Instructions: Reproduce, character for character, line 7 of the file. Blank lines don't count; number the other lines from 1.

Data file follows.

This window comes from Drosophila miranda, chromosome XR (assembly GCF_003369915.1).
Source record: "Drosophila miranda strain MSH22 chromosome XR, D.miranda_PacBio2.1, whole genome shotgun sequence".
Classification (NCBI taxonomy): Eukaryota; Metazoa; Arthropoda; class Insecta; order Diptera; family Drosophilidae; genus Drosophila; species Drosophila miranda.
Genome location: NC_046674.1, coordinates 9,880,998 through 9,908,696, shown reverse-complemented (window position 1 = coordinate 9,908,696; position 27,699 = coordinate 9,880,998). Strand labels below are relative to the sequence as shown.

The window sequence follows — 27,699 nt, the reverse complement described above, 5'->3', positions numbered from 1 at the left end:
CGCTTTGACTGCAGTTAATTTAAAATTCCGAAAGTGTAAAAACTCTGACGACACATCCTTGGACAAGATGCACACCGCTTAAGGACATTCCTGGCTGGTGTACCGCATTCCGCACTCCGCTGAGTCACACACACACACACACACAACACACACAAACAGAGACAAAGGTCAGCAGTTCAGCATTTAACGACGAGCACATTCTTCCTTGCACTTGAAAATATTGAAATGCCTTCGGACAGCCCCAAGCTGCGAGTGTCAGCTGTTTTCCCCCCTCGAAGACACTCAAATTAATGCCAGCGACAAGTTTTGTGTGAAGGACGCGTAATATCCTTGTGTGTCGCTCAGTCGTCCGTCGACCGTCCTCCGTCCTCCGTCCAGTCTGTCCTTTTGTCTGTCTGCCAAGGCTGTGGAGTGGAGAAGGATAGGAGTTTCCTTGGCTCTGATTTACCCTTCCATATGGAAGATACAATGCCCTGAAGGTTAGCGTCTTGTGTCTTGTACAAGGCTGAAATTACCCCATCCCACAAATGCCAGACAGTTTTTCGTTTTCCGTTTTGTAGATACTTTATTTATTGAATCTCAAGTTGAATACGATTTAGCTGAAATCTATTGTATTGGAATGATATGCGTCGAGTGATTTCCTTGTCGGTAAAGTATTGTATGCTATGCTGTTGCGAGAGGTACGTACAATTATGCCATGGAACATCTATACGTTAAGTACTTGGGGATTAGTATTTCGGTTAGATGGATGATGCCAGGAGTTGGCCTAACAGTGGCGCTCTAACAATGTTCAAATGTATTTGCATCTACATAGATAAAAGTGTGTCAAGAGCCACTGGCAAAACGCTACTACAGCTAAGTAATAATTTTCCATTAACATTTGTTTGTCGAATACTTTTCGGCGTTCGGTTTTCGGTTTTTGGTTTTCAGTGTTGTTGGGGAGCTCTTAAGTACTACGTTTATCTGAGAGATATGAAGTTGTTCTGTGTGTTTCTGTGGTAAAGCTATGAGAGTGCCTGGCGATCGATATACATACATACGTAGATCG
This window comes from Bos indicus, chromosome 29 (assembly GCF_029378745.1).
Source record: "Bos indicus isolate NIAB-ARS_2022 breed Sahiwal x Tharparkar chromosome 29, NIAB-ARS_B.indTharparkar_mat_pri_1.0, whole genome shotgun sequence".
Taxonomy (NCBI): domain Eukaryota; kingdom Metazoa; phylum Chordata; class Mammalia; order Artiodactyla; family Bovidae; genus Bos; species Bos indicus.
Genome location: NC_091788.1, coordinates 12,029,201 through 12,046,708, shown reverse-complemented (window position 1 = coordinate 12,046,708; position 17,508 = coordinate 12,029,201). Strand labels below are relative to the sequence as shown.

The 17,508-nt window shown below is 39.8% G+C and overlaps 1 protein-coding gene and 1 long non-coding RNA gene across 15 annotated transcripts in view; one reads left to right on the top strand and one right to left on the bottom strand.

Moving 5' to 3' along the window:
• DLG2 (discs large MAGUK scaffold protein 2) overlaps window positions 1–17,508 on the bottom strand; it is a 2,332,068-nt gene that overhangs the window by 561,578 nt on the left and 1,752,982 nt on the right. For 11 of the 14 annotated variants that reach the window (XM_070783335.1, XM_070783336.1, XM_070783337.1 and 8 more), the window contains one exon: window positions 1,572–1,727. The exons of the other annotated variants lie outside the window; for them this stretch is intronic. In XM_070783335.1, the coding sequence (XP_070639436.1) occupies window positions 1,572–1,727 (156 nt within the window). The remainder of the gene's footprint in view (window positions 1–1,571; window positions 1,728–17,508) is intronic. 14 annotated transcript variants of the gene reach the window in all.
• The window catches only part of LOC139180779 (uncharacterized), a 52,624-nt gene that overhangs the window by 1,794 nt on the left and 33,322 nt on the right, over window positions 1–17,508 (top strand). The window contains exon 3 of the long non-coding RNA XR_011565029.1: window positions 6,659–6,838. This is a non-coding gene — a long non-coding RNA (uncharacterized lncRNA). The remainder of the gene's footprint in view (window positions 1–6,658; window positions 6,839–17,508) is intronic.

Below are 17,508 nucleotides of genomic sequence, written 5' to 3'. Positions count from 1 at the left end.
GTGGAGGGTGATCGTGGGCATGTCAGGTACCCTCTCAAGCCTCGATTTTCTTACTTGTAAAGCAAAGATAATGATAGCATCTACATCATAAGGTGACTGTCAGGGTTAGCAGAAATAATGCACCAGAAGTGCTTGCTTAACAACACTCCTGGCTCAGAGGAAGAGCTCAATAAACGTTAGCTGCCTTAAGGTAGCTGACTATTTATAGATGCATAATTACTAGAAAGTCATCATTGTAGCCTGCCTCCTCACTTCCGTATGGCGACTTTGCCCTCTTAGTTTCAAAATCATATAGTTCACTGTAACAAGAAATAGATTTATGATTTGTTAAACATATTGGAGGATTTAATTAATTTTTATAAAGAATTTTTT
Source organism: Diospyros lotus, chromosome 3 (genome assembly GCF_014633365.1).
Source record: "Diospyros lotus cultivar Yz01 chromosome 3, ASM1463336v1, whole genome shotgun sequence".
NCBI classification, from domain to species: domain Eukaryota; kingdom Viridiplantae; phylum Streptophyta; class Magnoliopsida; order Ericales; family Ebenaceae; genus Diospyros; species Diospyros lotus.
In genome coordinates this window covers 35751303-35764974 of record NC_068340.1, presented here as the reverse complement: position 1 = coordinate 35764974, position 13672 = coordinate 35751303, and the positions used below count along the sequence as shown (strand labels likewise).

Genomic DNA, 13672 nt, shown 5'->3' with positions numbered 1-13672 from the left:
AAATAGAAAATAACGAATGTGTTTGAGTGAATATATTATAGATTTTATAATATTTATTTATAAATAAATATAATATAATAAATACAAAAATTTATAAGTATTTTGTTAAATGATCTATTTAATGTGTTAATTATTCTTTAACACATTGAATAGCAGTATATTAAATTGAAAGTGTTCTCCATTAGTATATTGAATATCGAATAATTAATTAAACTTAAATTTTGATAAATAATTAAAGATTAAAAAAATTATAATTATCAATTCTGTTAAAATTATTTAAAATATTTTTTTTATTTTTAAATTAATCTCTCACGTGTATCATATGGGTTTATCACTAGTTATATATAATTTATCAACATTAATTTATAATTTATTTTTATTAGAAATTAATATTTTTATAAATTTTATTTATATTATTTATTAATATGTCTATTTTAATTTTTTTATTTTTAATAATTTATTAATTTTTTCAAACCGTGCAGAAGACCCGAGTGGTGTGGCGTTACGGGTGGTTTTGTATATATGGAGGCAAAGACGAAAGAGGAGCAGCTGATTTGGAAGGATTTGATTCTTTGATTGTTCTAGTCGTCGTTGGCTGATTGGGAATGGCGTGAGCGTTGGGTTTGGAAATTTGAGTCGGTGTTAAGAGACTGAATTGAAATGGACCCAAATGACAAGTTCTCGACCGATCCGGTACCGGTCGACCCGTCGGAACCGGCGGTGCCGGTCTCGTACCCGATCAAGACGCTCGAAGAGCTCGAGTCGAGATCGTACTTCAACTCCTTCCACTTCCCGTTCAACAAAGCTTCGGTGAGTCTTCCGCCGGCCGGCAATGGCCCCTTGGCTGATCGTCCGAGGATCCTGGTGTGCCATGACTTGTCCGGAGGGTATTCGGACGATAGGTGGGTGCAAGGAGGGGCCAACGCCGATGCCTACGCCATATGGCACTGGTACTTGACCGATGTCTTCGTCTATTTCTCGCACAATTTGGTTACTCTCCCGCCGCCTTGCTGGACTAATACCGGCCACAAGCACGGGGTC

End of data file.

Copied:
This window comes from Bos indicus, chromosome 29 (assembly GCF_029378745.1).